Quill & Quire
gossip columnist Shinan Govani follows the time-honoured advice “write what you know” in his fiction debut, a novel that traces the adventures of a Toronto-based gossip columnist (he prefers the designation “social archivist”) named Ravi who writes for the National Mirror
. Without giving too much away, the Roman Holiday
-like storyline involves Ravi’s squiring around a wannabe pop princess who may in fact become authentic media royalty. This gives Ravi/Govani plenty of space to do what he does best, which is people-watching, party-hopping, and obsessing over chatter, celebrities, and clothes. There isn’t much more to Ravi than this. He has no inner or personal life. His wife is only social camouflage, his mother a source of ethnic humour. Dialogue is made to do most of the work throughout; the rest is a kind of zippy columnese (“sunshine vomited out of her copiously lipsticked mouth”) that fills in the gaps. References to recent movies colourize the self-consciously Old Hollywood plot, with wildly mixed results. The illuminated cross on Montreal’s Mount Royal beams “whiter than Meryl Streep’s hair in The Devil Wears Prada
.” Sitting in an airport lobby Ravi tries to affect a “Bill Murray-in-Lost-in-Translation
” look but is immediately mistaken for “that dude in the stoner comedy Harold & Kumar Go to White Castle.
” There is quite a lot of this. Along the way are random thoughts on the nature of fame and celebrity and the business of reporting on same, lots of star-spotting and name-dropping, and some roman à clef cuteness (including references to Lord and Lady Ivory, and the Formidable Authoress who presides over an explosive Giller Prize gala), all of which is delivered with a gentleness that never quite rises to the level of satire. A Canadian Glamorama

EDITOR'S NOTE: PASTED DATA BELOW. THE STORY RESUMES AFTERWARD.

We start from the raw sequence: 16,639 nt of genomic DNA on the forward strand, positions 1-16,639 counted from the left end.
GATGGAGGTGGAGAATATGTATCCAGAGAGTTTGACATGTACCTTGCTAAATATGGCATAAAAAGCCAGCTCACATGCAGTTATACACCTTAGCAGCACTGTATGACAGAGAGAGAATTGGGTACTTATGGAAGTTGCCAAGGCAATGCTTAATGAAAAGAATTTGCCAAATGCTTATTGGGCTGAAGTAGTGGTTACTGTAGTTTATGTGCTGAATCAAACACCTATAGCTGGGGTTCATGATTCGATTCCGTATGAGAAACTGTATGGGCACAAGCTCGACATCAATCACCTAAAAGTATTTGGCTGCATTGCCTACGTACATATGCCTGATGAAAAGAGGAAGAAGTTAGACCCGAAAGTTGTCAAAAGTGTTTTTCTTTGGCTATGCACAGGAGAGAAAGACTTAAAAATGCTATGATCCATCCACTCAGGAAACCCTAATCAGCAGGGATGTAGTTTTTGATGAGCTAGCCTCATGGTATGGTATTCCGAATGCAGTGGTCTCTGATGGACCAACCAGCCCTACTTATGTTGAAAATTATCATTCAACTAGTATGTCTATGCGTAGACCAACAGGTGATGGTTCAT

this is not. What it is, in other words, is exactly the book you expect it to be – topical, inoffensive, relentlessly glib in a charming sort of way, and light as air. To complain about it not being something more is pointless. In all likelihood much of the novel will be incomprehensible to readers in a couple of years anyway, when its boldface names have faded.
"Shinan Govani works with bemused detachment in a bizarro world of fame whores and the truly famous, and he knows the difference. In Boldface Names, he plumbs the depths of the shallow party circuit, and finds humanity beneath the celebrity, and wisdom beyond mere wit."
? Richard Johnson, Page Six, New York Post